This is my own question, not a HW question.

I took first year physics$\,{\large{-}}\,$enjoyed it and did well in it, but that was a long time ago, and I've forgotten most of it.

To get started, take $n = 3$.

Here's the setup . . .

Three point particles $P_1,P_2,P_3$ are moving on the $x$-axis.

For particle $P_k$,

  • $\,m_k$ is its mass
  • $\,x_k(t)$ is its position at time $t$
  • $\,v_k(t)$ is its velocity at time $t$

Initial data:

  • $\,x_1(0) = -1,\;\;v_1(0) = 1$
  • $\,x_2(0) = 1,\;\;\;\;\,v_2(0) = -1$
  • $\,x_3(0) = 2,\;\;\;\;\,v_3(0) = -2$


  • Velocities can only change as the result of a collision.
  • Particles can't pass though each other.
  • All collisions are elastic.

It's clear that there will be a $3$-way collision at time $t=1$.

The basic question is, what are the velocities after the collision?

Presumably, it depends on the masses.

The answers given so far assert that the velocities after the collision are not uniquely determined, but I'm not sure those answers are using all of the available information.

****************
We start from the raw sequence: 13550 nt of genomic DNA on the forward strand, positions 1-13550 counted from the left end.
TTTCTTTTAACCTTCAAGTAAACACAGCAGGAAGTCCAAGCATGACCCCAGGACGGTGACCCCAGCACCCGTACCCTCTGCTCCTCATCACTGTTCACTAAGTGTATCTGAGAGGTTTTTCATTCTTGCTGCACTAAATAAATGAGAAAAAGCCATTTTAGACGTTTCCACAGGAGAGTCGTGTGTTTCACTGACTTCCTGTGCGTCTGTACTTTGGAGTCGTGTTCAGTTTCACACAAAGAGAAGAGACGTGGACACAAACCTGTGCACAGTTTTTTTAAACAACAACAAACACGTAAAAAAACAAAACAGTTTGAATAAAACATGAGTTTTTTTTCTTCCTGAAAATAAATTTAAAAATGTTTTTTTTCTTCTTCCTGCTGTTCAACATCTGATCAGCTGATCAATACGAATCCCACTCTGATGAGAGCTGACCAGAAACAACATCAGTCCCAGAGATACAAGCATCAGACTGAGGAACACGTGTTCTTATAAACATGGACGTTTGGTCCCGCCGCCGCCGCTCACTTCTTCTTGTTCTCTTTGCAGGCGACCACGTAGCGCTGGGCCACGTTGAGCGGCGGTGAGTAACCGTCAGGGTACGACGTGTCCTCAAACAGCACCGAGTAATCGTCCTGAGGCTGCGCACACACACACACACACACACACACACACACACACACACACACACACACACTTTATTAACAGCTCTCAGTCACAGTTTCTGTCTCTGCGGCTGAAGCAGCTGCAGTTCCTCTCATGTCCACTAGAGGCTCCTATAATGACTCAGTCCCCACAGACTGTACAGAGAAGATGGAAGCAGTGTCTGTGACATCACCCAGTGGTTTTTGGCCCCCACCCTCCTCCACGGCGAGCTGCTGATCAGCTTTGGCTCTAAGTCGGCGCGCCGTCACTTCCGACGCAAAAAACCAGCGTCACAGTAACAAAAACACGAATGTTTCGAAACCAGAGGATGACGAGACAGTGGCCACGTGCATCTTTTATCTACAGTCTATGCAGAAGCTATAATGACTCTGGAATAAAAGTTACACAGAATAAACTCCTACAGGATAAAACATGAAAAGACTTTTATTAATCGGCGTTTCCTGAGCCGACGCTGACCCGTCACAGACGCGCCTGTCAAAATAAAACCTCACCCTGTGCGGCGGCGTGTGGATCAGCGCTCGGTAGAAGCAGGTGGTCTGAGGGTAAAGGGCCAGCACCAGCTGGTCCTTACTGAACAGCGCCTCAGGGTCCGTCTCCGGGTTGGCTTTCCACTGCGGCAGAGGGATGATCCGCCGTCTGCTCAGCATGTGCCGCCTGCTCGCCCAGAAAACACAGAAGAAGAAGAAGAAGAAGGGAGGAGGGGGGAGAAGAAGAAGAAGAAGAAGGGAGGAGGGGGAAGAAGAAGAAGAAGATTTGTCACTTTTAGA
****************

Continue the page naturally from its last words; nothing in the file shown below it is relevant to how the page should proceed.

Intuitively, I would expect the initial information to be sufficient to determine the motion.

A proposed resolution: In an $n$-way collision, where $n \ge 3$, assume that for each particle $P$ in the collision, the post-collision velocity of $P$ is the same as it would be if $P$ collided with a fictitious particle $Q$, such that the mass of $Q$ is equal to the total mass of the set of complementary particles (the set of particles other than $P$), and the velocity of $Q$ is chosen so that the momentum of $Q$ is equal to the sum of the momentums of the particles in the complementary set.

Thus, for each particle $P_k$, there is a fictitious particle $Q_k$, temporarily replacing all the particles other than $P_k$, whose only purpose is to determine the post-collision velocity of $P_k$. After that calculation, $Q_k$ is discarded.

Call this the "fictitious particle" method.

As a test example for $n=3$, using $m_1=m_2=m_3=1$, together with the data previously specified for this question (at the top of this post), the fictitious particle method yields post-collision velocities for $P_1,P_2,P_3$ of $-\frac{7}{3},-\frac{1}{3},\frac{2}{3}$.

As another test example, using $m_2=2$ and $m_2=m_3=1$, but all other data the same, the fictitious particle method yields post-collision velocities for $P_1,P_2,P_3$ of $-\frac{3}{2},\frac{1}{2},\frac{3}{2}$.